• Increased use of alcohol or drugs and/or overeating

Emotional Reactions

  • Shock and disbelief
  • Fear and/or anxiety
  • Grief, disorientation, denial
  • Hyper-alertness or hyper-vigilance
  • Irritability, restlessness, outbursts of anger or rage
  • Emotional swings — like crying and then laughing
  • Worrying or ruminating — intrusive thoughts of the trauma Nightmares
  • Flashbacks — feeling like the trauma is happening now
  • Feelings of helplessness, panic, feeling out of control
  • Increased need to control everyday experiences
  • Minimizing the experience
  • Attempts to avoid anything associated with trauma
  • Tendency to isolate oneself
  • Feelings of detachment
  • Concern over burdening others with problems
  • Emotional numbing or restricted range of feelings
  • Difficulty trusting and/or feelings of betrayal
  • Difficulty concentrating or remembering
  • Feelings of self-blame and/or survivor guilt
  • Shame
  • Diminished interest in everyday activities or depression
  • Unpleasant past memories resurfacing
  • Suicidal thoughts
  • Loss of a sense of order or fairness in the world; expectation of doom and fear of the future
  • Anger towards religion or belief system; loss of beliefs
  • Desire for revenge

Coping with trauma

Coping with trauma is never easy and to help one overcome trauma is as difficult. The time needed to heal from traumatic experience varies from person to person, the gravity of the incident, and its impact on the person. Sometimes reactions to trauma can last longer than expected.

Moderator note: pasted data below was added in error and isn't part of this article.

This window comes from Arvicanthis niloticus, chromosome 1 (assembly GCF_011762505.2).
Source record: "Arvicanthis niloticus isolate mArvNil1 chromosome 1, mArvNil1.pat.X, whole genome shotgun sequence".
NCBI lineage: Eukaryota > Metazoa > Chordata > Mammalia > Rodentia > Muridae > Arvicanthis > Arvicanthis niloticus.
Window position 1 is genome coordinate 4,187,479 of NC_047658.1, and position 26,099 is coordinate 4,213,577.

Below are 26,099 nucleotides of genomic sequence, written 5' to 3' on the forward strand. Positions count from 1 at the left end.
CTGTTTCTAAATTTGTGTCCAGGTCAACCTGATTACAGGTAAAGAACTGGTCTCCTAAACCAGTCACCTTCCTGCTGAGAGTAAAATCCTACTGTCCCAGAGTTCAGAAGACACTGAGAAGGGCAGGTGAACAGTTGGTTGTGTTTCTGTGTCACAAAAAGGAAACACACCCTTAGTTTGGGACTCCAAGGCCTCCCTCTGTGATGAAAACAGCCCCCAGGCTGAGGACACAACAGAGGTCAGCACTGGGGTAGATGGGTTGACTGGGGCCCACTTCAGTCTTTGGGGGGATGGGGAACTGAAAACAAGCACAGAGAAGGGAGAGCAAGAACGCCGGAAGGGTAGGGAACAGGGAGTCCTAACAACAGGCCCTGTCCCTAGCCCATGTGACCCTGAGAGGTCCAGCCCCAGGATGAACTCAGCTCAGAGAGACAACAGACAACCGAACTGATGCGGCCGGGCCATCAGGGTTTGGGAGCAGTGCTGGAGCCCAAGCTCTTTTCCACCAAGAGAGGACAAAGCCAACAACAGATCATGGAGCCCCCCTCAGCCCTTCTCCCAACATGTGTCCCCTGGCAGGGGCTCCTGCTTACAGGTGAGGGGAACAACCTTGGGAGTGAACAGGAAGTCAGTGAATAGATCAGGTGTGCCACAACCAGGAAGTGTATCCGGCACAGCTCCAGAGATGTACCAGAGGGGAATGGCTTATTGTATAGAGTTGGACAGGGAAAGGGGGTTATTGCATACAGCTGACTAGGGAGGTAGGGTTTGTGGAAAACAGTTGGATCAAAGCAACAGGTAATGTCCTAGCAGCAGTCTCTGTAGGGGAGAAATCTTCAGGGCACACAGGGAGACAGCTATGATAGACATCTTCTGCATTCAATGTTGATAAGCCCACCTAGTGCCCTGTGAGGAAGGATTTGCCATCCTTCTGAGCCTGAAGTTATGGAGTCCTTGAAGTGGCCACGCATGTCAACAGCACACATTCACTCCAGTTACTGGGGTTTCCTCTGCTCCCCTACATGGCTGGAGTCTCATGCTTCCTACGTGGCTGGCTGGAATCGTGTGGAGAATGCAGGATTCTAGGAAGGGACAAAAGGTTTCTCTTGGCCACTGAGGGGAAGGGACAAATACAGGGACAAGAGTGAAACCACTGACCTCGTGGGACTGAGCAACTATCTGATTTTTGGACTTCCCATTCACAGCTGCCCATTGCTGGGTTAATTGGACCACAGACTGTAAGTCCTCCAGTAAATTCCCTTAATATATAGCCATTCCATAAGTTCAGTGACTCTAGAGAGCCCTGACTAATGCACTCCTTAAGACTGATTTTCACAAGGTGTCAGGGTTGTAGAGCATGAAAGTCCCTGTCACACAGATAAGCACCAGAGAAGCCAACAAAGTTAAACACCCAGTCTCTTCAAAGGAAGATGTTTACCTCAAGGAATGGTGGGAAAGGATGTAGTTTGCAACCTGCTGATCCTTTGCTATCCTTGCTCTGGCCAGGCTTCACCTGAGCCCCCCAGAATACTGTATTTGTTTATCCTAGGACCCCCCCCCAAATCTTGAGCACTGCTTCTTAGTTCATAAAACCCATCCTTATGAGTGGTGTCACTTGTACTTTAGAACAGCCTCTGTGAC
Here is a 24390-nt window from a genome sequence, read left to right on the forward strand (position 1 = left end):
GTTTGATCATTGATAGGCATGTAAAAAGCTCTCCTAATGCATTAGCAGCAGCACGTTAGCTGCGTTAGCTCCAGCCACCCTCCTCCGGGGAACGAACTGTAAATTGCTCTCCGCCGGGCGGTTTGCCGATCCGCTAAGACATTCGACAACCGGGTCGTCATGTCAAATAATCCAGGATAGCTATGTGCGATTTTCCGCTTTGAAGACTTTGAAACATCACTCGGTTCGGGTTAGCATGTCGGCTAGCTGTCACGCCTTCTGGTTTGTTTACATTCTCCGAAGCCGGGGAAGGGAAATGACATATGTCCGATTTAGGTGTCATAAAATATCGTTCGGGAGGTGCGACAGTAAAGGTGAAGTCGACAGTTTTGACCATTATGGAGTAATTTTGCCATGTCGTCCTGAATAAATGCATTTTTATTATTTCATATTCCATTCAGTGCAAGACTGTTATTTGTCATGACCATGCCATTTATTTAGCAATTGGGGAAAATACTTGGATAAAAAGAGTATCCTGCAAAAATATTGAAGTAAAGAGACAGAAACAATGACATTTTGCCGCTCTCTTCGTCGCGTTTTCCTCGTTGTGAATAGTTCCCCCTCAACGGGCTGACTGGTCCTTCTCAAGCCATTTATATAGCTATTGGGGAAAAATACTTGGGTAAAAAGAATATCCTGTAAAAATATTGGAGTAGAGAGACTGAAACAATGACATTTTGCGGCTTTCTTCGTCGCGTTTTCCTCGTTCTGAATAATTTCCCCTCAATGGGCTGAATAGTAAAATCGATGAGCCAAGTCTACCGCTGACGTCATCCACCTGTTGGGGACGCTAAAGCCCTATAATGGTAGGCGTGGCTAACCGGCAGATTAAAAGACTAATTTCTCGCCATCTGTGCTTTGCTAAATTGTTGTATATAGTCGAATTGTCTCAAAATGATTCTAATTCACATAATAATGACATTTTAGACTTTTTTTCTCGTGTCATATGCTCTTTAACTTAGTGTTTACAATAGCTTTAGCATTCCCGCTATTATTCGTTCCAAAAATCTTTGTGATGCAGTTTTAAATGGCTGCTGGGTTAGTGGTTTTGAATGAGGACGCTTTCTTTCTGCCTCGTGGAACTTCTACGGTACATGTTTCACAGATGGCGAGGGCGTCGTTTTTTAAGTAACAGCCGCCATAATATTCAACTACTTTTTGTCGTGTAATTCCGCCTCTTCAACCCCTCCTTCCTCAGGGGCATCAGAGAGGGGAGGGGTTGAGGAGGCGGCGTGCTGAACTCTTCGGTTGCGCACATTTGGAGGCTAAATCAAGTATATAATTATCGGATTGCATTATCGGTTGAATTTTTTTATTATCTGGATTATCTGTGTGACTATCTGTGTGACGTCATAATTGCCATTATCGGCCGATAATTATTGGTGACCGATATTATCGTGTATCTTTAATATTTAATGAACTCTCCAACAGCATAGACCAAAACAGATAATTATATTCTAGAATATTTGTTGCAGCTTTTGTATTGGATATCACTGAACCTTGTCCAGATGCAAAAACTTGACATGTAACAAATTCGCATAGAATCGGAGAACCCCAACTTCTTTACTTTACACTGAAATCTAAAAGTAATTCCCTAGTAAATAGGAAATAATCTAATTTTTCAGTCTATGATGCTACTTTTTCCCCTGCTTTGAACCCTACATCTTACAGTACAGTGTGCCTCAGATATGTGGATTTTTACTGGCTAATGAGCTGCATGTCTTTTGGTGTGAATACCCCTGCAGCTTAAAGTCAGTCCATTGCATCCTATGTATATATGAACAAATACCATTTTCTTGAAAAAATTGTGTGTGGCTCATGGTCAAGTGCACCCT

The following are some helpful tips in coping with trauma:

  • Mobilize a support system — reach out and connect with others, especially those who may have shared the stressful event.
  • Talk about the traumatic experience with empathic listeners
  • Cry.
  • Engage in hard exercise like jogging, aerobics, bicycling, walking.
  • Do relaxation exercises like yoga and stretching. Get a massage.
  • Humor
  • Prayer and/or meditation; listening to relaxing guided imagery; progressive deep muscle relaxation
  • Hot baths
  • Music and art
  • Maintain a balanced diet and sleep cycle as much as possible.
  • Avoid over-using stimulants like caffeine, sugar, or nicotine.
  • Commit to something personally meaningful and important every day.
  • Hug those you love, pets included.
  • Eat warm turkey, boiled onions, baked potatoes, cream-based soups — these are tryptophane activators, which help you feel tired but good.
  • Proactive responses toward personal and community safety — organize or do something socially active.
  • Write about your experience — in detail, just for yourself or to share with others

Trying to push victims of traumatic incidents to get over it before they are ready is not helpful. It may take weeks, months, and even years for someone to regain stability.

According to David Baldwin, many people find that individual, group, or family counseling are helpful, and in particular, EMDR (Eye Movement Desensitization and Reprocessing) is a phenomenally rapid and wonderful therapeutic method. Another superior therapeutic method is IFS (Internal Family Systems).  Either way, the key word is CONNECTION. Ask for help, support, understanding, and opportunities to talk.

Social justice

Social justice is sought by every victim of a traumatic experience. They are most of the time silently longing for it. Their pleas for refuge and cries for help in times of crisis are the exact opposite of their battle-cry for justice. How many of them have undergone destressing and crisis management? They are just silently waiting for help. In fact, some of them are not even aware of their plights. They are not even aware of the physical, emotional, and psychological effects of the events they have gone through. Where is social justice here? Protecting women and children is everybody’s concern. But the government should take the initiative in addressing this very personal and compassionate task of helping distressed victims of rebellious activities. If we put ourselves in their shoes, we will realize how badly they need our help.